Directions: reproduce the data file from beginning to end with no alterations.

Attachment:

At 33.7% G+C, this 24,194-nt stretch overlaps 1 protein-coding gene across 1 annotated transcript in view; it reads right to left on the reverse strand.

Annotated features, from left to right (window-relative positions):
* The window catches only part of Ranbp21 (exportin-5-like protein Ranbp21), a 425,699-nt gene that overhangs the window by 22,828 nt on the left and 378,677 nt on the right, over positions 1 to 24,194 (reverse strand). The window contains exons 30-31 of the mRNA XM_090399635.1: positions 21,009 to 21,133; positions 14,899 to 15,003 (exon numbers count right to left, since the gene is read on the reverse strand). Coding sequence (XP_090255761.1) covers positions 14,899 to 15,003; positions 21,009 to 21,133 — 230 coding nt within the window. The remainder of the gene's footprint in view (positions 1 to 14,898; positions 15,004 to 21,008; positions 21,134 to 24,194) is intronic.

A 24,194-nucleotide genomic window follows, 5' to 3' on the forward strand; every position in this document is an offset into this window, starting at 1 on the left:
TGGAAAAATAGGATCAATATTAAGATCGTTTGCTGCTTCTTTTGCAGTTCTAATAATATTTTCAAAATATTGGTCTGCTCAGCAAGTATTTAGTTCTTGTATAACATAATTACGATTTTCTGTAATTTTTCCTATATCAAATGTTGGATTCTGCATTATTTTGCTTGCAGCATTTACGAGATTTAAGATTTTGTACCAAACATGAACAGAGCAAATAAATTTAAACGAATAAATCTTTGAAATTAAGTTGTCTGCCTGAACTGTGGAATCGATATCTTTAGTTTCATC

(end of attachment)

At 33.7% G+C, this 24,194-nt stretch overlaps 1 protein-coding gene across 1 annotated transcript in view; it reads right to left on the reverse strand.

Annotated features, from left to right (window-relative positions):
* The window catches only part of Ranbp21 (exportin-5-like protein Ranbp21), a 425,699-nt gene that overhangs the window by 22,828 nt on the left and 378,677 nt on the right, over positions 1 to 24,194 (reverse strand). The window contains exons 30-31 of the mRNA XM_090399635.1: positions 21,009 to 21,133; positions 14,899 to 15,003 (exon numbers count right to left, since the gene is read on the reverse strand). Coding sequence (XP_090255761.1) covers positions 14,899 to 15,003; positions 21,009 to 21,133 — 230 coding nt within the window. The remainder of the gene's footprint in view (positions 1 to 14,898; positions 15,004 to 21,008; positions 21,134 to 24,194) is intronic.

A 24,194-nucleotide genomic window follows, 5' to 3' on the forward strand; every position in this document is an offset into this window, starting at 1 on the left:
TGGAAAAATAGGATCAATATTAAGATCGTTTGCTGCTTCTTTTGCAGTTCTAATAATATTTTCAAAATATTGGTCTGCTCAGCAAGTATTTAGTTCTTGTATAACATAATTACGATTTTCTGTAATTTTTCCTATATCAAATGTTGGATTCTGCATTATTTTGCTTGCAGCATTTACGAGATTTAAGATTTTGTACCAAACATGAACAGAGCAAATAAATTTAAACGAATAAATCTTTGAAATTAAGTTGTCTGCCTGAACTGTGGAATCGATATCTTTAGTTTCATC